The relationship between mobile devices, apps, and web browsing is often misunderstood. That’s not surprising – it’s a fast-changing environment. In this article we will talk about the pros and cons of apps, and what they really are.
App is short for application. Back in the day, we would have called them programs – software that allows you to perform a specific task.
Most people think of apps as downloads for smartphones or tablets, but the description is also commonly used for desktop programs too, like Microsoft Word. In this article, we will focus on mobile apps.
Web apps are functional software programs that are accessed via a web browser – for example, using Microsoft 365 via Chrome. Marinalife Manager would be considered a web app.
Because you’re accessing a website, there’s no need to download anything from the app store. Plus, web apps don’t take up memory space on your device or put your data at risk.
The huge benefit of web apps is that they can be accessed on any device via any browser – there are no discrete versions for Apple or Android or even PC. This means that you don’t lose features or need to download new software if you change your iPad to a Samsung tablet.
A single solution means new features can be delivered quickly and small improvements rolled out seamlessly to all users. Because of this, web app users often get a better experience and the benefit of the latest version.
Data security is a big issue for everyone – we’ve all heard the stories of data leaks caused by a laptop left on a train. If data is held in an app downloaded onto a mobile or tablet, then the data is at risk if that device is lost or stolen.
Marinalife Manager is designed so that marina and boater data is ring-fenced, and only delivered ‘as required’ from the Cloud to the device. Once the user has stopped viewing or editing the data, it is removed. Plus, sliding session expiration (effectively timeout) means that any device left lying around with the app open will require authorized login after a period.
For example, if a dockmaster at Marina A uses his tablet to add a note to John Doe’s account, that information is only available while John Doe’s account is open. When the dockmaster completes the task, the app removes anything about John Doe from the tablet without affecting the data stored on the cloud.
The same is true for boaters accessing the customer Portal on their phone – their outstanding invoices or payment history is only delivered from the Cloud to the phone when the boater clicks 'the button. Nothing is stored on the phone.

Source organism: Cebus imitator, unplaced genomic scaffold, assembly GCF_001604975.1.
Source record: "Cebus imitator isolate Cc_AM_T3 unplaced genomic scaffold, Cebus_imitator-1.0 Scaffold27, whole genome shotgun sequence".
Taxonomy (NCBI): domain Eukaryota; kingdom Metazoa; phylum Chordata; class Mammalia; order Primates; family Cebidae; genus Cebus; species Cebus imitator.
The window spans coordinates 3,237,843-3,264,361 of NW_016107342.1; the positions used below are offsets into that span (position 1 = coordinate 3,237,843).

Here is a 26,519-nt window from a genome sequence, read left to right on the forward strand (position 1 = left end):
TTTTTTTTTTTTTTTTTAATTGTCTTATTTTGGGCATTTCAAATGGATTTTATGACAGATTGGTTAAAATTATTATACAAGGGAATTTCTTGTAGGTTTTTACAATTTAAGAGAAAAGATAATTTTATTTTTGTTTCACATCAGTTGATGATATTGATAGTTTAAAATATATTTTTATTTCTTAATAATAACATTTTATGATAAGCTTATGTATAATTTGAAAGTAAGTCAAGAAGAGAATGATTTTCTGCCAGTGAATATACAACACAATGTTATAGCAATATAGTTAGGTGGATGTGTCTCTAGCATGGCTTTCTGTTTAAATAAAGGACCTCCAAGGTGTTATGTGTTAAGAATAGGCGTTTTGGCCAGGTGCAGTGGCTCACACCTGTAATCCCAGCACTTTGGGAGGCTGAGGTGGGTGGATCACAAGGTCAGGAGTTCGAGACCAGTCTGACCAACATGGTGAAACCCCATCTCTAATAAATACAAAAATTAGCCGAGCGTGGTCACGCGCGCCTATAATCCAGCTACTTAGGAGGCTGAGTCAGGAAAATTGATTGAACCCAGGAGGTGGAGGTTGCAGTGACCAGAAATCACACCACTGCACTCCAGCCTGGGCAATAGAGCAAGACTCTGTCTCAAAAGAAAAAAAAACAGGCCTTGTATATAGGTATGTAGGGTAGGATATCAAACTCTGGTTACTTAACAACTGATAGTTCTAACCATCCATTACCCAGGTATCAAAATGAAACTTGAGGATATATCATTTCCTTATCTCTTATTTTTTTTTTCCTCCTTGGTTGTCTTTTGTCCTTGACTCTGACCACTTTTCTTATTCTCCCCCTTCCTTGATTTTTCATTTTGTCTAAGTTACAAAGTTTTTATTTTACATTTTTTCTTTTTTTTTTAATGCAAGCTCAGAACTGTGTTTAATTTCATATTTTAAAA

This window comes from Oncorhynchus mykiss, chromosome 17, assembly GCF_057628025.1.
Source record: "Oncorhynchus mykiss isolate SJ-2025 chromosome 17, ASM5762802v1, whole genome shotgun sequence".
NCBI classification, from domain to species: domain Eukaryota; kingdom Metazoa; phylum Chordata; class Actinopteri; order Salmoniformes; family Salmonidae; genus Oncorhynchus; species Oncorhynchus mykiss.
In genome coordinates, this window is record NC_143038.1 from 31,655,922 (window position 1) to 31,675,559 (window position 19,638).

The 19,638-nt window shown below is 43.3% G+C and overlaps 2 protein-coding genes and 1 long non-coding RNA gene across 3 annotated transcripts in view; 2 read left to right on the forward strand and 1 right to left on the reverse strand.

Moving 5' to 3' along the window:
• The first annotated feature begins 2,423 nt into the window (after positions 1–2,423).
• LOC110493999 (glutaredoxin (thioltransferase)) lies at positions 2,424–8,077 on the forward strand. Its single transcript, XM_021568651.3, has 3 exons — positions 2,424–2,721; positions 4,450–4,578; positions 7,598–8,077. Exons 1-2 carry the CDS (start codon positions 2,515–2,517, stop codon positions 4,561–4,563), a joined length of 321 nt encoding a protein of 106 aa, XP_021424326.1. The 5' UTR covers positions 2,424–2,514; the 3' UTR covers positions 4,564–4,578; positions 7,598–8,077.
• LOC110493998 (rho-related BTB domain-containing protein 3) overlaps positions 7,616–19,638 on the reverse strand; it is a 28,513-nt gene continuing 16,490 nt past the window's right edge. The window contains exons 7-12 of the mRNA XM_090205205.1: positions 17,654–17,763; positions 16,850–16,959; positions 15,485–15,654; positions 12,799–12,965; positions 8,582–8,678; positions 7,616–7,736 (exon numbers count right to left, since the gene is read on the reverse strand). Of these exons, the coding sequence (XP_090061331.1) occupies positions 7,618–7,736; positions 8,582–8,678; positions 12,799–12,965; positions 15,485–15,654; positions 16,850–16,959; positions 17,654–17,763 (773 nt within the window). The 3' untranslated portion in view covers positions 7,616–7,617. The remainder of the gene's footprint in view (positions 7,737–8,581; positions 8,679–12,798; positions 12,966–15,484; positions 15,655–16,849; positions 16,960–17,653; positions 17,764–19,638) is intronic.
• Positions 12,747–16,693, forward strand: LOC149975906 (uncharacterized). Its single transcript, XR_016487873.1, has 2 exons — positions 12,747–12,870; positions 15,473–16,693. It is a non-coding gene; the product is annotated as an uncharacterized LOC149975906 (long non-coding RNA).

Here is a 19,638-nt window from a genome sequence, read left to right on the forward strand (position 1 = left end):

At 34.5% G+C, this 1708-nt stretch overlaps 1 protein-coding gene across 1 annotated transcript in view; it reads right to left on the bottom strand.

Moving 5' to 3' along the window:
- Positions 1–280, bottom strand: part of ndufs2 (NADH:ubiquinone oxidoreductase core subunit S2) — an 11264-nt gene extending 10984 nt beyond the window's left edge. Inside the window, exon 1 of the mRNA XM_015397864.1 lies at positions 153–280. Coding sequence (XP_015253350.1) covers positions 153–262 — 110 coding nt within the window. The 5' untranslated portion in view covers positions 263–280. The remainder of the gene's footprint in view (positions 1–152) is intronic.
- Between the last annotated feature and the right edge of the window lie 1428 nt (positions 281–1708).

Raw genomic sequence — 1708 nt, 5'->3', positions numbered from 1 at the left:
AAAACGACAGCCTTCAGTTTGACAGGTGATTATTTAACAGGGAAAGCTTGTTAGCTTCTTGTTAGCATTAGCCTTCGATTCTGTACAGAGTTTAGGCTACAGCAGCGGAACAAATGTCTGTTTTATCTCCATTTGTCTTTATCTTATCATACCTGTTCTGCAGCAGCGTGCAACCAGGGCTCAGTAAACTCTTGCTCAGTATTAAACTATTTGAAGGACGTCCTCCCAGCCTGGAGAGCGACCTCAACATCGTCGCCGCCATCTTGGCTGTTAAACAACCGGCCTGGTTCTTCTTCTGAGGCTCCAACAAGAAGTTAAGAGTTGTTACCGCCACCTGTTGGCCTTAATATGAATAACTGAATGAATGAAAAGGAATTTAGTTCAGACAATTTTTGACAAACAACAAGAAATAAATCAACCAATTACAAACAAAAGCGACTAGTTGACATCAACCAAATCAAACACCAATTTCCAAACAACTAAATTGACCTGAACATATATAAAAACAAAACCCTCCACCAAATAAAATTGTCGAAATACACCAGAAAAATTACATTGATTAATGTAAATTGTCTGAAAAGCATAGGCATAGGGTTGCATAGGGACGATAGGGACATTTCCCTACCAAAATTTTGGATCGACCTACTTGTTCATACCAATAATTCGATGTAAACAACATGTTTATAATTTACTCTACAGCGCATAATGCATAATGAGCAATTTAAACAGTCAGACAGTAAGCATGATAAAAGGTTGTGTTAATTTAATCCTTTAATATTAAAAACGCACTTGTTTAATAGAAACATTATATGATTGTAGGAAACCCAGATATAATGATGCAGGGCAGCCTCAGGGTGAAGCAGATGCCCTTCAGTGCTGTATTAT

Connectivity issues are sometimes raised against web apps, but the reality is that these happen so fast (50-200 milliseconds) that the possibility of a connection being interrupted mid-action is minuscule.
Marinalife Manager was designed for low bandwidth environments, which means it’ll still work smoothly even if you’re on a 2G mobile connection rather than superfast WiFi.
Native apps are written for a specific operating system, like Android or iOS. You can’t just publish a native app, it must be approved and sold through the operating system store, like Google Play or Apple App Store.
Writing separate code is expensive and time-consuming, which is why some apps are only available on one operating system or may be less functional than their desktop versions. Every time the creator wants to make a change, it must be approved by the app store, and then the update must be activated by the user. Availability and functionality may also be limited by the users’ device – if you’ve got an old phone running an old version of iOS or Android, you may not be able to access app updates or even run some apps.
We’ve all bought a phone with loads of data, then found it running slowly or unable to download a new app without deleting something else. That’s because apps are stored locally on your phone – you download the software when you purchase an app.
Having the app running on your phone was an advantage a few years back because it meant the software wasn’t reliant on a connection to the internet. But this is much less of an issue with the huge investment in 4G and 5G technology, the expansion of the cellular network, and the availability of public or low-cost WiFi.
When you download a native app from the app store, it automatically drops an icon onto your device. This makes it easy to access the service or software
1. Go to your web browser and navigate to the site or page, such as your Marinalife Manager database or your Customer Portal
2. Click ‘share’ on the browser menu and select ‘add to home screen’. If you’re using an Apple device, you’ll need to do this from Safari, and use Chrome for Android devices.
3. Now you simply tap the icon to access the software, just as you would for any other app.
This works for your customers too. Show them how to add the customer Portal link to their phone and they’ll be able to pay bills and make booking reservations at the time that suits them.